Molly Beinfeld, MPH, Solution Strategist
Editor’s Note: Join us as we explore important pregnancy topics that consumers and organizations are facing. Check back for additional posts, we’ll have a new one each week.
Did you know that 45% of all births in the U.S. are paid for by Medicaid? With over $50 billion in charges for labor and delivery and care of newborns annually, pregnancy is the number one hospital cost area for Medicaid. Recent studies have shown that up to 9% of Medicaid births are early elective deliveries, and 32% result in cesarean. There is growing consensus that these numbers are too high and that there is a strong need to engage women about these issues in a shared-decision-making process.
For many moms on Medicaid, though, the idea of being involved and informed about their care might be a new concept. So we wanted to validate that decision-aid tools used to support shared decision making are actionable and useful for such a diverse population. We wanted to know: can moms on Medicaid relate to the information and use it to guide their care?
To find out, we enlisted the help of health literacy experts at Louisiana State University and at University of California, Berkeley, to cognitively test a set of decision aids with 32 women recruited from clinics serving Louisiana Medicaid and Medi-Cal populations, respectively. These experts walked through the decision aid with the users in a semi-structured cognitive interview approach using an interview guide that they developed in collaboration with us. Based on early feedback, we made iterative changes to the tools as the testing proceeded.
Throughout the decision aids, we included videos of real women and health care providers to complement the text content. The users rated these videos highly, citing that they added authenticity and trustworthiness to the content. The videos were especially helpful for users who had difficulty reading. Overall, the use of the videos increased engagement with the content and the total time spent on the decision aid.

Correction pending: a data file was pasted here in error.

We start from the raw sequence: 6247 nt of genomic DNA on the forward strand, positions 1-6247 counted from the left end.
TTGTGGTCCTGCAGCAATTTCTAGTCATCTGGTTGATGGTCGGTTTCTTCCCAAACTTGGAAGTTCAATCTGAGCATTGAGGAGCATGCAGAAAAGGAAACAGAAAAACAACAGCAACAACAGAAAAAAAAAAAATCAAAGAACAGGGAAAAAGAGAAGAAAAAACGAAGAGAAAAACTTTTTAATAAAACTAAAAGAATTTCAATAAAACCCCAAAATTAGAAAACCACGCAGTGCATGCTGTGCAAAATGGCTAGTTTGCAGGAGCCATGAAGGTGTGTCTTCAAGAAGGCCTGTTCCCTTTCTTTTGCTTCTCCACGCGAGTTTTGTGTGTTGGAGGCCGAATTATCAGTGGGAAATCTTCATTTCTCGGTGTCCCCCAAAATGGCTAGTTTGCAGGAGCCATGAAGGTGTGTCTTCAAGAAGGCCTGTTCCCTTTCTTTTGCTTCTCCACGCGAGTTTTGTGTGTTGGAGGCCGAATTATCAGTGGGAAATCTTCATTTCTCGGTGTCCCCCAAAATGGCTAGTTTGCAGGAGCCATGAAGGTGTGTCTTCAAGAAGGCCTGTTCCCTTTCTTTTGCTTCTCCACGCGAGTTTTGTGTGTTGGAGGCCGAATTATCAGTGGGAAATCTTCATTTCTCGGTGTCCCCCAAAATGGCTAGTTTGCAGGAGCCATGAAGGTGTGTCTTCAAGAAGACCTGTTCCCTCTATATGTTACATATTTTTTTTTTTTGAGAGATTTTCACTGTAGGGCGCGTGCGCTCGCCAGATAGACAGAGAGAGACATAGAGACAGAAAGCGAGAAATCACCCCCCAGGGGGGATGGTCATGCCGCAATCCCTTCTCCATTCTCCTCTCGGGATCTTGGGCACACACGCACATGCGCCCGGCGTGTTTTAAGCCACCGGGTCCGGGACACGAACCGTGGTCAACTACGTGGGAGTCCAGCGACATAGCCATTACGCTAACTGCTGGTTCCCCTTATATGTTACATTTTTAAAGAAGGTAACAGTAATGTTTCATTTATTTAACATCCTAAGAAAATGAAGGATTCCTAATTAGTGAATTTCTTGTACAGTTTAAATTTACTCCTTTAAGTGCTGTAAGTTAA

We got a lot of feedback on the production value of the videos. We found that short videos, between 1 and 2 minutes in length, were ideal. It was also important that the content of each video be unique to avoid repetition and that we use engaging video titles and thumbnail images to increase clicks on the video. We also learned that to leverage the educational value of the video medium, it’s important to “show, not tell” what’s involved in procedures, tests, etc., so that users can walk away with a realistic picture of what it’s like, for example, to be induced or have a fetal heart monitoring test.
Finally, an interesting finding was that users really responded to the stories and experiences of the women in the videos that most resembled their own. This was more important than the race or ethnicity of the women in the videos. For example, we included a video of a woman talking about managing the pain of early labor at home in her Jacuzzi tub. While this information—laboring in water—might have been useful, the mention of the Jacuzzi tub was off-putting to the users. They couldn’t relate to it.
In general, we found that less is more when it comes to content, and it is not enough just to ensure that it is written at a certain reading level. As a result, we focused on the key messages that we wished to convey and presented them in a concise, actionable format. The use of definitions embedded throughout the decision aid was also appreciated, so that users could click the word within the tool itself to find more information (and the pronunciation) of a medical term.
Finally, we found that tone is important. Our goal was to try to achieve a friendly tone that was not too serious, but also not dismissive of serious concerns. The only way to know that you are getting it right is by testing and iteration.
Overall, women rated these decision aids highly and wanted more information and to be involved in their care. Like all moms, moms on Medicaid want to do everything they can to ensure their health and the health of their babies.